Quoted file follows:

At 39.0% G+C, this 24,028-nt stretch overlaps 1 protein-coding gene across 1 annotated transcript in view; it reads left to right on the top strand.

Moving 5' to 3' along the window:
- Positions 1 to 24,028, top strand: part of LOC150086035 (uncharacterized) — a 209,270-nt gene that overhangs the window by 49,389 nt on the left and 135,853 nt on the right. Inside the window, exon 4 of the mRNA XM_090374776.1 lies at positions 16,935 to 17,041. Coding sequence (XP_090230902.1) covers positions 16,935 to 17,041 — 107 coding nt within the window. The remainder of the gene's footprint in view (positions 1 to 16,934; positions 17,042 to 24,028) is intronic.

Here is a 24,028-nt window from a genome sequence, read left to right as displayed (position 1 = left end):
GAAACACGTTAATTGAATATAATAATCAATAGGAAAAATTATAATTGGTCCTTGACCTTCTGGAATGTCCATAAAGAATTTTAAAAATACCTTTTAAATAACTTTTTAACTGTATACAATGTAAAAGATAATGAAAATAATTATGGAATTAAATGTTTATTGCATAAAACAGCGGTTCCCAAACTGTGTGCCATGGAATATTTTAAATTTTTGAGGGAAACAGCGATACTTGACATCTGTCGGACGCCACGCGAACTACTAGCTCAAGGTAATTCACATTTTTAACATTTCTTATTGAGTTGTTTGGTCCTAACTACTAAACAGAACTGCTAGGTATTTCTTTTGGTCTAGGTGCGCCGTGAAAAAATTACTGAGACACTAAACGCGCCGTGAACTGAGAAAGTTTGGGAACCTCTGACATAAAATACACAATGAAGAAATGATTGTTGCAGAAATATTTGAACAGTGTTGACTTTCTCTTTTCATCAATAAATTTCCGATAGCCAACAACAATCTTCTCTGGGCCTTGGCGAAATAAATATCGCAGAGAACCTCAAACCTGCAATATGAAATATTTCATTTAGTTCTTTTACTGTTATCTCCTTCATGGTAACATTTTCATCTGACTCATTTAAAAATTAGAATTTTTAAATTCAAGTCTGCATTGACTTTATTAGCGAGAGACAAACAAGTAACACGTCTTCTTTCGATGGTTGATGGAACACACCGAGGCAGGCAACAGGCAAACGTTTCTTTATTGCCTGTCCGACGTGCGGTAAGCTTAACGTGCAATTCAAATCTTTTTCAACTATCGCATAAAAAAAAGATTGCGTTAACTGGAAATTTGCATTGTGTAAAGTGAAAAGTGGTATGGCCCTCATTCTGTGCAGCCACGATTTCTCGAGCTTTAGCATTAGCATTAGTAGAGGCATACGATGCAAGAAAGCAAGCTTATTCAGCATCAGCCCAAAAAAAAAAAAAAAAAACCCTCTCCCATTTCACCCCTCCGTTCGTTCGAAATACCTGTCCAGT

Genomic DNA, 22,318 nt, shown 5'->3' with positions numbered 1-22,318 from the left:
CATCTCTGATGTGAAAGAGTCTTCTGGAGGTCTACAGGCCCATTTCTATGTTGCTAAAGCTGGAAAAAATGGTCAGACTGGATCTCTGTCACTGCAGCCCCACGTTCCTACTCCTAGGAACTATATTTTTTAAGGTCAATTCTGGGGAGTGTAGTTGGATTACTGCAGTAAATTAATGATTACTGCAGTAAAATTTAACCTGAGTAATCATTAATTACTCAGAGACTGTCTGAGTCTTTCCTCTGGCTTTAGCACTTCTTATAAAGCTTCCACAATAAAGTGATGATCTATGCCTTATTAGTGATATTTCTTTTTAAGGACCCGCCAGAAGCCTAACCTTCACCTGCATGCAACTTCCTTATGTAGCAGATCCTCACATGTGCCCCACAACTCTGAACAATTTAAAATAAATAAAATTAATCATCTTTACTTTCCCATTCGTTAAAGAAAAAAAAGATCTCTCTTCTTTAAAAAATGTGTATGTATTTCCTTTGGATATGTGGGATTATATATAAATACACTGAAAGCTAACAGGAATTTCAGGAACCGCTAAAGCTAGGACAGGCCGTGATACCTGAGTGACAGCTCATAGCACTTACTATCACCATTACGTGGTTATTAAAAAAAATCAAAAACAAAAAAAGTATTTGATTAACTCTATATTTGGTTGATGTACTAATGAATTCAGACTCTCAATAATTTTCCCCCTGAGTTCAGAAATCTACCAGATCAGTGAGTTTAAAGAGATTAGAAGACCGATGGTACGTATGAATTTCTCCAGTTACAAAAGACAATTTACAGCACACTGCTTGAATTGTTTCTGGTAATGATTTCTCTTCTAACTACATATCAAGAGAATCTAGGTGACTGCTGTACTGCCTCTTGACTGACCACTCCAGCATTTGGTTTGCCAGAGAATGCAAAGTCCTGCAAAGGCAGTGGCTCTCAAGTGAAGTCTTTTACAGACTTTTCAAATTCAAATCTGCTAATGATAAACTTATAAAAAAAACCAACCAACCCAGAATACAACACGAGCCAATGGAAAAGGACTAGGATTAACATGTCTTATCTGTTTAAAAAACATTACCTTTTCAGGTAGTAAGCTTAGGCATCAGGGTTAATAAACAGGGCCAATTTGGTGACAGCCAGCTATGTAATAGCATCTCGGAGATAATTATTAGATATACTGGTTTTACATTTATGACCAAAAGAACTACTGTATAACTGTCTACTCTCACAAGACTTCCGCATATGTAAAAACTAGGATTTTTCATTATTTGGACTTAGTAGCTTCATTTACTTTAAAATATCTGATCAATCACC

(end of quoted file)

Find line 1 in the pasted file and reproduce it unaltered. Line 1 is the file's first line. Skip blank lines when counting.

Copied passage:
At 39.0% G+C, this 24,028-nt stretch overlaps 1 protein-coding gene across 1 annotated transcript in view; it reads left to right on the top strand.